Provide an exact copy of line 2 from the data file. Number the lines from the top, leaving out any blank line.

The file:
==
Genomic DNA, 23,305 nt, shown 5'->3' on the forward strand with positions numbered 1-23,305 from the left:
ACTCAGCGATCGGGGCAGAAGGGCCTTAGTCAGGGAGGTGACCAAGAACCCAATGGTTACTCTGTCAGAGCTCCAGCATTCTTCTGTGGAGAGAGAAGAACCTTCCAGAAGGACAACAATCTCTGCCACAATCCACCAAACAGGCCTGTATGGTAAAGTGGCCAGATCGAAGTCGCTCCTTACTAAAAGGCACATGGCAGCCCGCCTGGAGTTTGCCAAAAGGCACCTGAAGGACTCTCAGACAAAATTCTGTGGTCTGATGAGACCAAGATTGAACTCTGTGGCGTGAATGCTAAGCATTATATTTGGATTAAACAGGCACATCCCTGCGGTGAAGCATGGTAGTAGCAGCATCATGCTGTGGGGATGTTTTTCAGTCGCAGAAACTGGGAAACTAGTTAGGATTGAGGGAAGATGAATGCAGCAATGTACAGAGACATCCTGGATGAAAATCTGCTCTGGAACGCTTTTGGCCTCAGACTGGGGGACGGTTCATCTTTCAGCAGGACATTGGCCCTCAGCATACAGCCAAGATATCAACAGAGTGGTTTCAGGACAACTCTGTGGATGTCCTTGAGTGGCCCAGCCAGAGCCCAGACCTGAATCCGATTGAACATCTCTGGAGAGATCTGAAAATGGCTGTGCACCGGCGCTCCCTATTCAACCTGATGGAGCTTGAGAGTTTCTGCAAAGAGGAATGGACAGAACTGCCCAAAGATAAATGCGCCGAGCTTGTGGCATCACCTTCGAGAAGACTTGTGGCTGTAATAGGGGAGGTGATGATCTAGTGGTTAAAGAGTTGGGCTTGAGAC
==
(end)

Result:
ACTCAGCGATCGGGGCAGAAGGGCCTTAGTCAGGGAGGTGACCAAGAACCCAATGGTTACTCTGTCAGAGCTCCAGCATTCTTCTGTGGAGAGAGAAGAACCTTCCAGAAGGACAACAATCTCTGCCACAATCCACCAAACAGGCCTGTATGGTAAAGTGGCCAGATCGAAGTCGCTCCTTACTAAAAGGCACATGGCAGCCCGCCTGGAGTTTGCCAAAAGGCACCTGAAGGACTCTCAGACAAAATTCTGTGGTCTGATGAGACCAAGATTGAACTCTGTGGCGTGAATGCTAAGCATTATATTTGGATTAAACAGGCACATCCCTGCGGTGAAGCATGGTAGTAGCAGCATCATGCTGTGGGGATGTTTTTCAGTCGCAGAAACTGGGAAACTAGTTAGGATTGAGGGAAGATGAATGCAGCAATGTACAGAGACATCCTGGATGAAAATCTGCTCTGGAACGCTTTTGGCCTCAGACTGGGGGACGGTTCATCTTTCAGCAGGACATTGGCCCTCAGCATACAGCCAAGATATCAACAGAGTGGTTTCAGGACAACTCTGTGGATGTCCTTGAGTGGCCCAGCCAGAGCCCAGACCTGAATCCGATTGAACATCTCTGGAGAGATCTGAAAATGGCTGTGCACCGGCGCTCCCTATTCAACCTGATGGAGCTTGAGAGTTTCTGCAAAGAGGAATGGACAGAACTGCCCAAAGATAAATGCGCCGAGCTTGTGGCATCACCTTCGAGAAGACTTGTGGCTGTAATAGGGGAGGTGATGATCTAGTGGTTAAAGAGTTGGGCTTGAGAC